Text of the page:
I first noticed the girl in History.
Craning my neck to get a better look at the inaccurate clock hanging slightly crooked on the wall behind me, I found myself looking at a girl that had not been in the class when attendance was called.
She was standing with her back and palms of her hands against the wall, looking at my teacher with rapt attention. She was incredibly thin and her lips looked horribly dry. She didn't have a belt on, but when I looked closely I could see that two of her belt loops on her jeans were tied together and created a small bulge beneath her black shirt. It made them hang strangely, the zipper pulled too far to the right.
I was sure she had came on the request of another teacher, and I had failed to notice her come in. Unusual, sure, but not unheard of.
I forgot about her and began to focus on the lesson again, trying to push her small, sad smile out of my head.
I noticed her again when I was walking to my Math class nearly a week later. She stuck out, the one person not wearing a backpack and holding a couple textbooks to their chest. Her lips still looked dry, and she was wearing the same shirt and jeans. They looked clean though.
I paused for a moment and looked at her, trying to figure out what class she could be going to. She looked my age when I saw her face, but she isn't in my grade. We would have been all abuzz about the new girl, and no one has said a word.
She pivots on her heel suddenly, rotating in a split second that looks like it would hurt if I tried. Staring at me with eyes of a color indeterminable from this distance, I'm just able to see the wide cracks of her smile. She has very nice, even teeth from what I can tell.
I start walking quickly, frustrated at her for making me stop. Shaking my head, I try to force her back out.
There's something about this girl that just seems connected to me.
She starts showing up everywhere at school, causing me to pause for a few seconds each time I see her. I don't want her to catch me looking. I don't want her to smile at me.
She's always wearing the same shirt, and I'm starting to wonder if she has any other clothes.
She must be failing all her classes, because she never seems to have school supplies with her. And teachers don't like students who don't have school supplies.
She seems to get closer each time. I didn't notice at first, but then I started noticing that she when she turned up in my classes she drifted farther and farther from the door and closer and closer to me. And she smiles at me quite a bit.
I never see her arrive, and I never see her leave. She just seems to appear and disappear at will.
I haven't quite decided if she's worth mentioning. No one else seems concerned about her. No one seems to really notice her at all, so why am I so concerned?
I wake up on Saturday mornings at about eight, and then I eat breakfast and go for a short walk. Lately my stomach hasn't been working like it is supposed to, and I've been waking up very late because I'm always exhausted. My parents would normally be on my case for that, but they haven't said a word, just watched me. However, I still get up and go for my walk.
I choose to skip breakfast this morning because I feel so dreadful. About three minutes into my walk, I see a figure standing in the middle of the road, watching me.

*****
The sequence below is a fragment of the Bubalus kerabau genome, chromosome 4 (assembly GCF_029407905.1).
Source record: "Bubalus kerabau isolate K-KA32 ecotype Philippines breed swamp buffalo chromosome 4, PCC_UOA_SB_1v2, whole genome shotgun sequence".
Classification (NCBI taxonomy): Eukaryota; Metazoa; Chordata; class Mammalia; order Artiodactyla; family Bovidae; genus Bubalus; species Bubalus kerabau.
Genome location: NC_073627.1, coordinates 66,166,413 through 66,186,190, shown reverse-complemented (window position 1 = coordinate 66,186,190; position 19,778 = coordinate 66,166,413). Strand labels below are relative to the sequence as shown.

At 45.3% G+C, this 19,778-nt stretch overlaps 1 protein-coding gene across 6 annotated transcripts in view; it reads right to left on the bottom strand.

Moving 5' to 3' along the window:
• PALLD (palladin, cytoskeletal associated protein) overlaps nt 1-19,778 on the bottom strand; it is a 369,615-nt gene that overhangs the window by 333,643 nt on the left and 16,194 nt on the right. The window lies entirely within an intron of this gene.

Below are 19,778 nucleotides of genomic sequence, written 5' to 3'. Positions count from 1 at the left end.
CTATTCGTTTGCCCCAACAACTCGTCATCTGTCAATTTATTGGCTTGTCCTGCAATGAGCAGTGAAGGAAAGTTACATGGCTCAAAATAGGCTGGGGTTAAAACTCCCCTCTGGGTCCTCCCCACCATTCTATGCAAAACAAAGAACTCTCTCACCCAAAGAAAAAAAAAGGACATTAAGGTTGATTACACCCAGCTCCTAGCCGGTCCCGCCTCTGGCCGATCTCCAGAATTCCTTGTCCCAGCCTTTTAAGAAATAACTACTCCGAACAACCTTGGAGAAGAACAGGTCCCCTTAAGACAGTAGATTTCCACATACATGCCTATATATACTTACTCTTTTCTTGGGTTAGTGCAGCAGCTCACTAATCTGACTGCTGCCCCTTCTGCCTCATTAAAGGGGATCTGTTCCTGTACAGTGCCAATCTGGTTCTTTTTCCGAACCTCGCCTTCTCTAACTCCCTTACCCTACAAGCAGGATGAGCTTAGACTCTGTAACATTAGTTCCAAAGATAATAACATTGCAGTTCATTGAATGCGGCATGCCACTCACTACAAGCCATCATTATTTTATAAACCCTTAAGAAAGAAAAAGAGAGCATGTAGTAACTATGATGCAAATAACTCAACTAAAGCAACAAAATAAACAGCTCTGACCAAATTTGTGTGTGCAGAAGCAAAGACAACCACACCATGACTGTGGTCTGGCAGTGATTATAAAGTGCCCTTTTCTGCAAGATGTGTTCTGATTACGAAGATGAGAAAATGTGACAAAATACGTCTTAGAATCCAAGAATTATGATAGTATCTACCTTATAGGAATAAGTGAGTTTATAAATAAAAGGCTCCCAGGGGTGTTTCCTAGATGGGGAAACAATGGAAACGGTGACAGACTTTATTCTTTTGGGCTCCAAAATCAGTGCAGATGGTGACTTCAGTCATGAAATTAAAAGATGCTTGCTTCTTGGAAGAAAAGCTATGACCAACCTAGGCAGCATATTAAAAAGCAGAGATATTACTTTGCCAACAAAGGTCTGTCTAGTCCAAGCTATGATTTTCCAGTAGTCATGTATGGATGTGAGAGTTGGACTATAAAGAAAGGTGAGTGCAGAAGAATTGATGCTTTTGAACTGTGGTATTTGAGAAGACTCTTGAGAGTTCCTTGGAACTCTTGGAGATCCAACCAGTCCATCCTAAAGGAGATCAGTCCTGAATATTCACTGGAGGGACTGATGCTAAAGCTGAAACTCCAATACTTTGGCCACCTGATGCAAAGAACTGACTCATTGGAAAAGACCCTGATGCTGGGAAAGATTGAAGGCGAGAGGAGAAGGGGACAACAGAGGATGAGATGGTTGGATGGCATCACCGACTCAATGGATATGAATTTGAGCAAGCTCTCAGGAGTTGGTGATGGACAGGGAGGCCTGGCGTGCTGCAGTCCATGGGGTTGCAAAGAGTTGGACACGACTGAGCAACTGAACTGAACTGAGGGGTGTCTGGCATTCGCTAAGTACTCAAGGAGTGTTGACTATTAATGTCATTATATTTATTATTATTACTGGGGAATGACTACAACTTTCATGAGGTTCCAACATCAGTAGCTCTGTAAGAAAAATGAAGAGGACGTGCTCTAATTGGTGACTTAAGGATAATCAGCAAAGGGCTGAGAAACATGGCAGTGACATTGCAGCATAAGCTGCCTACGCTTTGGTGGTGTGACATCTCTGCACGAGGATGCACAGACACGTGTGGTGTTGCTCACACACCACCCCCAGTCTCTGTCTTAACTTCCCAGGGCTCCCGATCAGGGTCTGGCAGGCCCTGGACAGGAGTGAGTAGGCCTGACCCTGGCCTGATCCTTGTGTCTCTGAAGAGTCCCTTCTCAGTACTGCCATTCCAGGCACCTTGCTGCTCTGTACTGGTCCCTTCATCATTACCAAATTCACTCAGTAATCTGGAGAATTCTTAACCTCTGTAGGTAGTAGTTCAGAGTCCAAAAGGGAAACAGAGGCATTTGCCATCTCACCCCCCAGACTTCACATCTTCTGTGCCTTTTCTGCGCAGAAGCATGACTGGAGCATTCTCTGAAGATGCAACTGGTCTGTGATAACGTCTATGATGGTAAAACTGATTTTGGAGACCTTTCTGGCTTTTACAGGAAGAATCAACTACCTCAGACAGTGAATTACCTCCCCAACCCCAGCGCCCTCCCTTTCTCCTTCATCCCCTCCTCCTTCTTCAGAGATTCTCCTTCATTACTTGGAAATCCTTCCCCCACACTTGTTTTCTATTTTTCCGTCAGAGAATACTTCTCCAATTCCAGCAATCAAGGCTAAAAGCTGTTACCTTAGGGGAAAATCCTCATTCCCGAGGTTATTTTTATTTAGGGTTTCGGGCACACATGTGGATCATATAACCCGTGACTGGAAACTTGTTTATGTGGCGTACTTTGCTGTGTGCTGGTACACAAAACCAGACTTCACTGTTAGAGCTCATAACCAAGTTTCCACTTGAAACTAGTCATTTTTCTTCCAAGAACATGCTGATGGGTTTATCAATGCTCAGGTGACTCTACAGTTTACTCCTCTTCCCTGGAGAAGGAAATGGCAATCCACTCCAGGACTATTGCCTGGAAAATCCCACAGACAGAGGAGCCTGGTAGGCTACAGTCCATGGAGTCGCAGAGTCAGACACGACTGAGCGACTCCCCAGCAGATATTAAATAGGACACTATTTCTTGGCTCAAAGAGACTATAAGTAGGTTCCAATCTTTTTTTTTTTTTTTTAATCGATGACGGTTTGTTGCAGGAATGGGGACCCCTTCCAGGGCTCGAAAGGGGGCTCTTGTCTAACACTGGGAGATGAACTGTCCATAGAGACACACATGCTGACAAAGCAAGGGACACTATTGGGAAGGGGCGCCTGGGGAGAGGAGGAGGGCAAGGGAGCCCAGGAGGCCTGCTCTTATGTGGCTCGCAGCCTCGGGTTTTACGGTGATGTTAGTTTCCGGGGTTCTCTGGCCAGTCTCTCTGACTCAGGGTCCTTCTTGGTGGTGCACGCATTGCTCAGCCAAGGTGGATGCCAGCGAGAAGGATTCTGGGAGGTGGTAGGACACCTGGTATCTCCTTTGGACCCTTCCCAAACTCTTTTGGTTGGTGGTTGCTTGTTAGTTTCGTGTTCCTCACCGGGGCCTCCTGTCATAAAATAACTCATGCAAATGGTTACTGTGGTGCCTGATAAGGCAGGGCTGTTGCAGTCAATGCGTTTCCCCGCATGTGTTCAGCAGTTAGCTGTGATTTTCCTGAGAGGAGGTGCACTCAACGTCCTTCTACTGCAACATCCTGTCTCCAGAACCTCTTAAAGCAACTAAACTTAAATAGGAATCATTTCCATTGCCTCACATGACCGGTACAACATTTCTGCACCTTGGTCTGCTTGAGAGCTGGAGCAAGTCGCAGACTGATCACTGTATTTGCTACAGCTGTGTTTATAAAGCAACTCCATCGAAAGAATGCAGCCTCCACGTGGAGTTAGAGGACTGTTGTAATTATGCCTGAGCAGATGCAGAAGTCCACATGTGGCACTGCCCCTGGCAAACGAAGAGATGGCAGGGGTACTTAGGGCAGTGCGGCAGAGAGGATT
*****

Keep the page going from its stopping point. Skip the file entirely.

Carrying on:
I stop and turn to look, already knowing what will happen.
She's standing in the middle of the street in a puddle of shade looking like something the shadow coughed up, equal parts darkness and light. She's looking at me with her head turned slightly to one side. Her hair falls down her neck and skims the sides of her face like shards of glass, dark brown and only touching her shoulders. And she's close enough that I can finally see how blue her eyes are.
She sees me looking at her and smiles. Her face seems to crack and shift as she smiles, and her lips bleed slightly.
I feel my breath catch in my throat, tugging itself out of me in sharp, snagging yanks. She's younger then me, she must be because she's not my age and there is no way that she is older then me. But I'm so scared that I'm shaking.
"Stop following me," I tell her. I walk forward a couple of feet, but she's still watching me. The blood remains but the smile is gone.
"I mean it. Stop following me, or I'll tell someone!" I stare at her, feeling my chest expand and deflate as I breathe. I can't see her breathing.
She speaks softly, almost to herself, tipping her head down so that her chin touches her chest. Her hair bunches and shields to the bones of her face from me. It takes so long for her words to reach me that she's disappeared behind some trees before I hear her whispering her words close to my ear.
I don't see her again until the next weekend, after I get back from a doctor's appointment that takes a good portion of the blood I own. My parents leave the house to go get us some groceries, and I'm bunching myself up on the couch with a blanket because I can hardly see straight. Everything curves away from some point in my vision.
It's all warped like a camera setting, and I don't think anything of it when I see her sitting on the chair across from the couch. She's all bunched up in her thinness and her hair is halfway in her eyes.
Blinking a couple of times, I finally register her.
"Didn't I tell you to stay away from me?"
I wait for an answer.
"I believe," she says softly. I see her lips move before I hear her speak.